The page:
So what I'm saying is do it, but make sure you're bills are completely covered by a day job and then anything on top is your spending money - or in my case Juansolos money ;-)

Theory is important. In the very least as a way to have a musical dialogue. The competition is FIERCE and the other guys will know it. Sounds like you've got an ok grasp of it, though so I'm sure you'll be fine or at worst be able to bullshitee your way through it and figure out what you need to learn before the next lesson! I've got a degree in music and went to a guitar 'college' in my teens and I'm pretty $%&#ing terrible at theory. What's important is to be able to teach the student what they need to know in a practical sense and that's not just limited to theory but about timing and rhythm and technique.

One of the best things you can do is get a guitar teacher yourself, even if it's once every few weeks. Watch what he does and rip him off ;-p

Hope some of that helps :-)
« Last Edit: August 28, 2013, 11:32:54 PM by Lew »

mgelinas

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Re: Thinking of teaching guitar full time
« Reply #37 on: September 24, 2013, 08:37:10 AM »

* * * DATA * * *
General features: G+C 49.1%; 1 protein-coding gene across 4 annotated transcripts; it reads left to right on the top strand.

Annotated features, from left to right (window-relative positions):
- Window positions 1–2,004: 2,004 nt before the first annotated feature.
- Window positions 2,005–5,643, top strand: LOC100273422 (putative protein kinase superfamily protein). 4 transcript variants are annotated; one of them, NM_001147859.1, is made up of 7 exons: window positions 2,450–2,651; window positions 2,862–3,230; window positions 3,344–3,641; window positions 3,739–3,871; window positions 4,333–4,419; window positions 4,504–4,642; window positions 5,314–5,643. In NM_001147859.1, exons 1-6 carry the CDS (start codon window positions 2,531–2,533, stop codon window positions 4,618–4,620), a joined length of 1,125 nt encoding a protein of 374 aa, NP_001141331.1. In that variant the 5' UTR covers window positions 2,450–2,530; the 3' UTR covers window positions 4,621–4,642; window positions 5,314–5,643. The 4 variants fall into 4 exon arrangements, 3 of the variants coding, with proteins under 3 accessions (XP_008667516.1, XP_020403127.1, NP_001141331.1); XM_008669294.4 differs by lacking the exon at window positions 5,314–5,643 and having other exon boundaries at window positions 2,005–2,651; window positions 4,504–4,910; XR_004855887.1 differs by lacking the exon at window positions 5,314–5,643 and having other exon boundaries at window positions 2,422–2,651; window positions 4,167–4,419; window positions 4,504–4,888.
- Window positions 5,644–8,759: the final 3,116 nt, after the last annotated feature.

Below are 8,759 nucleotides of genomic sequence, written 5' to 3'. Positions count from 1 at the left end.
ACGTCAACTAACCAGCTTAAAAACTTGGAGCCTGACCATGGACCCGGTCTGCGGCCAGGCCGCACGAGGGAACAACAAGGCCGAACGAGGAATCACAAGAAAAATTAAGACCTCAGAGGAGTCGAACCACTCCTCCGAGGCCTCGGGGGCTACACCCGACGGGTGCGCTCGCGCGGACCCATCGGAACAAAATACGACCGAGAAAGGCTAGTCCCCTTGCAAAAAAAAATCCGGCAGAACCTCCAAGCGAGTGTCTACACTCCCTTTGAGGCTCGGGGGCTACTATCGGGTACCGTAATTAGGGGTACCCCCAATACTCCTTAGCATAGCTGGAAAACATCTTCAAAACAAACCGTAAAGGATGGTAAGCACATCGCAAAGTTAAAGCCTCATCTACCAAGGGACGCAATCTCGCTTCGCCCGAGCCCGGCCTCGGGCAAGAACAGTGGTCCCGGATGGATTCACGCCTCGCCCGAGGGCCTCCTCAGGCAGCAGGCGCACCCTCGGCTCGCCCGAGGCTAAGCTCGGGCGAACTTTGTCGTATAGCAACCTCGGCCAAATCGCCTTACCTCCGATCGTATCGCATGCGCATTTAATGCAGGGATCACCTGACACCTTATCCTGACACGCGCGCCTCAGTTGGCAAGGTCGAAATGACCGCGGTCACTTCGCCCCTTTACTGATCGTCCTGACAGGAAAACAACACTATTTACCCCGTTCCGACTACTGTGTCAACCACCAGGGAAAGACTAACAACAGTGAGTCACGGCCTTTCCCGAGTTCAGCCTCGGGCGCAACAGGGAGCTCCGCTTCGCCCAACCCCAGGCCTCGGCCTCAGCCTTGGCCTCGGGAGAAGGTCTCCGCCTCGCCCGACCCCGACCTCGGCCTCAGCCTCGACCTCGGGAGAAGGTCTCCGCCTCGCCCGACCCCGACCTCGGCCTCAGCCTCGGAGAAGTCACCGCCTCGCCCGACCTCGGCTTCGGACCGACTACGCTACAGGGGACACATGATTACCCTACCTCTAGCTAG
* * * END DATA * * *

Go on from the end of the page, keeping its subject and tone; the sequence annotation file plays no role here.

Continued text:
Don't let the noise of others' opinions drowns out your own inner voice, and most important,have the courage to follow your heart and intuition.

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Dave Sloven

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Re: Thinking of teaching guitar full time
« Reply #38 on: September 24, 2013, 08:45:57 AM »
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Klomba

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Re: Thinking of teaching guitar full time
« Reply #39 on: July 28, 2019, 06:46:12 PM »
You are lucky if you have time for the guitar. My college eats all free hours of mine! Now I am going to get some essay from https://essayexplorer.com/review/studymoose/ and I hope I will find a time for the piano